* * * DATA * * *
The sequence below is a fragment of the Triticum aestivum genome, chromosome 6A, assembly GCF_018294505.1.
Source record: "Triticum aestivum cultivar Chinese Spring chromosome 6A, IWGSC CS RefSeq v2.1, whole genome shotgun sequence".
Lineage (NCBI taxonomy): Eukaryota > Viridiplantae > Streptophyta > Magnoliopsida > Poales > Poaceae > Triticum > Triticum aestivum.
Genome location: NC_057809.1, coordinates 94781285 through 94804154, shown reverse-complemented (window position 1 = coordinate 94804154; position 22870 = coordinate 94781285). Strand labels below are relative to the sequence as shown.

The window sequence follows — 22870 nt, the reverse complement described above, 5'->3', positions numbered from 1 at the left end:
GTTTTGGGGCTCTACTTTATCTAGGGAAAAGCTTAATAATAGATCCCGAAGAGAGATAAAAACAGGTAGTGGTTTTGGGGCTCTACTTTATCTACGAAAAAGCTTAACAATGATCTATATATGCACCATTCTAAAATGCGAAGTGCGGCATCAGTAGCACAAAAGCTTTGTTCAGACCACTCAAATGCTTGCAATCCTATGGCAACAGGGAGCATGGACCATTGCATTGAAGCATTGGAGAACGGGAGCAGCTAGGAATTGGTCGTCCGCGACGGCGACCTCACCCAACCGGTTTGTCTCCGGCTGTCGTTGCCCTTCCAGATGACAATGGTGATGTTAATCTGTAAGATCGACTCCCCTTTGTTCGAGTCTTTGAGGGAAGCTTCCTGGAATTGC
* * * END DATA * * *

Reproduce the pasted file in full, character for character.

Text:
The sequence below is a fragment of the Triticum aestivum genome, chromosome 6A, assembly GCF_018294505.1.
Source record: "Triticum aestivum cultivar Chinese Spring chromosome 6A, IWGSC CS RefSeq v2.1, whole genome shotgun sequence".
Lineage (NCBI taxonomy): Eukaryota > Viridiplantae > Streptophyta > Magnoliopsida > Poales > Poaceae > Triticum > Triticum aestivum.
Genome location: NC_057809.1, coordinates 94781285 through 94804154, shown reverse-complemented (window position 1 = coordinate 94804154; position 22870 = coordinate 94781285). Strand labels below are relative to the sequence as shown.

The window sequence follows — 22870 nt, the reverse complement described above, 5'->3', positions numbered from 1 at the left end:
GTTTTGGGGCTCTACTTTATCTAGGGAAAAGCTTAATAATAGATCCCGAAGAGAGATAAAAACAGGTAGTGGTTTTGGGGCTCTACTTTATCTACGAAAAAGCTTAACAATGATCTATATATGCACCATTCTAAAATGCGAAGTGCGGCATCAGTAGCACAAAAGCTTTGTTCAGACCACTCAAATGCTTGCAATCCTATGGCAACAGGGAGCATGGACCATTGCATTGAAGCATTGGAGAACGGGAGCAGCTAGGAATTGGTCGTCCGCGACGGCGACCTCACCCAACCGGTTTGTCTCCGGCTGTCGTTGCCCTTCCAGATGACAATGGTGATGTTAATCTGTAAGATCGACTCCCCTTTGTTCGAGTCTTTGAGGGAAGCTTCCTGGAATTGC